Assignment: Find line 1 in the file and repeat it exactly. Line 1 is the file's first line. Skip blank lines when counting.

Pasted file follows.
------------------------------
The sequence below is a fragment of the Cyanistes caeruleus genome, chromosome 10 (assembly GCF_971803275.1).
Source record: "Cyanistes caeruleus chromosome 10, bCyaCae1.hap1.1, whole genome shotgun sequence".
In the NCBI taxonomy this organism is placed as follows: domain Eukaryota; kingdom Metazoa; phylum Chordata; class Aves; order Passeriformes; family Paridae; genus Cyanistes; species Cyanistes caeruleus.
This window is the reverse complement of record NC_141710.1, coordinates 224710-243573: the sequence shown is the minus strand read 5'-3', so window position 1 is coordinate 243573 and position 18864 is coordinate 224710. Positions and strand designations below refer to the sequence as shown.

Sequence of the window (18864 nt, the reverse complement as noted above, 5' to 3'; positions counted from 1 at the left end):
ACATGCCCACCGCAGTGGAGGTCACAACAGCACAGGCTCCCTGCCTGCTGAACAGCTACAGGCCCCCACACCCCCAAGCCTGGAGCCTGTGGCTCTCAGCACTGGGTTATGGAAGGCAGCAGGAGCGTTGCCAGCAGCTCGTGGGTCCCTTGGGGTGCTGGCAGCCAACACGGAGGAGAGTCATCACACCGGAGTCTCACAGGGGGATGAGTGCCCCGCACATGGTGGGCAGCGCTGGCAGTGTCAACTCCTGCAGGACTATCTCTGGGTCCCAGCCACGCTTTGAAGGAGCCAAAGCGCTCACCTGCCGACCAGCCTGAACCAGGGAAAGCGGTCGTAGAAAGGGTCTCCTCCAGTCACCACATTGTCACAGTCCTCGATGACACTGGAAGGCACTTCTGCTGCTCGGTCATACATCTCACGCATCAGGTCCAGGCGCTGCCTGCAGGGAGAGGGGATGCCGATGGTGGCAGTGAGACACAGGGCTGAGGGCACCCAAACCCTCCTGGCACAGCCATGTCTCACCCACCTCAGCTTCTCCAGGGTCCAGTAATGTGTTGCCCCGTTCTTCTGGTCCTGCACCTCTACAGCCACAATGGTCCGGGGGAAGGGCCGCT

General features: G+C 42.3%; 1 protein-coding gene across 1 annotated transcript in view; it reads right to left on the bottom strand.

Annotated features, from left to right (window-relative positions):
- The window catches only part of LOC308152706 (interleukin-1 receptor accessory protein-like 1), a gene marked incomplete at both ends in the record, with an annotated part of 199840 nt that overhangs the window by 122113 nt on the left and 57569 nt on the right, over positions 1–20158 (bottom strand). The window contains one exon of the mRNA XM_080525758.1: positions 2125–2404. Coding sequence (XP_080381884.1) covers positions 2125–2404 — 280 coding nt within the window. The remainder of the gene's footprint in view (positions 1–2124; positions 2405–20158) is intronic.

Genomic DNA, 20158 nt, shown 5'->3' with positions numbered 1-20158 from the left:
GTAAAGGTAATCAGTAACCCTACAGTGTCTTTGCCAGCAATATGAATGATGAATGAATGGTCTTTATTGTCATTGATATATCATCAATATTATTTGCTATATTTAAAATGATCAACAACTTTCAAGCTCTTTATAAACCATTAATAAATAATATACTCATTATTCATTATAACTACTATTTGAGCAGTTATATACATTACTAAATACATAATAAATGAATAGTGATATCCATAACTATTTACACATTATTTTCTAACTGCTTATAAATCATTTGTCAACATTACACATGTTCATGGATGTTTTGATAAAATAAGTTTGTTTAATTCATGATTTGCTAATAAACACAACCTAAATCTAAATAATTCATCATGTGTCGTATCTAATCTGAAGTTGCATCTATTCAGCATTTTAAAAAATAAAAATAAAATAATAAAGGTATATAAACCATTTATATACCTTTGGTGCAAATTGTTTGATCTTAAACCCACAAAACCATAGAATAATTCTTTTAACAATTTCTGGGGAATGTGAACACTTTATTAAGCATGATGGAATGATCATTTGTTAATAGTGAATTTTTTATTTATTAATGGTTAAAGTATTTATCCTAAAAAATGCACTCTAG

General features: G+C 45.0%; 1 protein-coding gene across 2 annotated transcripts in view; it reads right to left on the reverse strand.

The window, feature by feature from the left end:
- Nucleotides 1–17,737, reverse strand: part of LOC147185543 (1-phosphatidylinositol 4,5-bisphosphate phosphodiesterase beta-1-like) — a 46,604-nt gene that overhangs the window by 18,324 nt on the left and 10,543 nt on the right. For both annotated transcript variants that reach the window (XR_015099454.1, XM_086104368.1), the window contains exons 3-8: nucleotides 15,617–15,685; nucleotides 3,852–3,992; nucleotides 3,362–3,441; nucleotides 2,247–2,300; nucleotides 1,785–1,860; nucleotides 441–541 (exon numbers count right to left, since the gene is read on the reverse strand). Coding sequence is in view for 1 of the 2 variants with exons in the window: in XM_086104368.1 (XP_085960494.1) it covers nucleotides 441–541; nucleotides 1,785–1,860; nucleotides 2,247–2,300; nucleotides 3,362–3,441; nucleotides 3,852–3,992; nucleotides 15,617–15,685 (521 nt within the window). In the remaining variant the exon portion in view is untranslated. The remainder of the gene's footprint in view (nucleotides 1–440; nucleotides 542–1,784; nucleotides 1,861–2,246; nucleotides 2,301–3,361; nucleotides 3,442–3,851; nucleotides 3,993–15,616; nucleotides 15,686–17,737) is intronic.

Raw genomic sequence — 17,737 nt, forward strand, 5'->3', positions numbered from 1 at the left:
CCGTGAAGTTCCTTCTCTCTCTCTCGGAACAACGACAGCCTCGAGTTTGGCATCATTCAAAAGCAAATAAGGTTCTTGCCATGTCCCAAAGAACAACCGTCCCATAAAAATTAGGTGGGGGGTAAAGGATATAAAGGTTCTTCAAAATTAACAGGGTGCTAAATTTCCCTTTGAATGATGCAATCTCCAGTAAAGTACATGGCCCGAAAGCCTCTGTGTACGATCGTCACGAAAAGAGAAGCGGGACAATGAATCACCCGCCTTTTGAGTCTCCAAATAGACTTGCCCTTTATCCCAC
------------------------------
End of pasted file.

The sequence below is a fragment of the Cyanistes caeruleus genome, chromosome 10 (assembly GCF_971803275.1).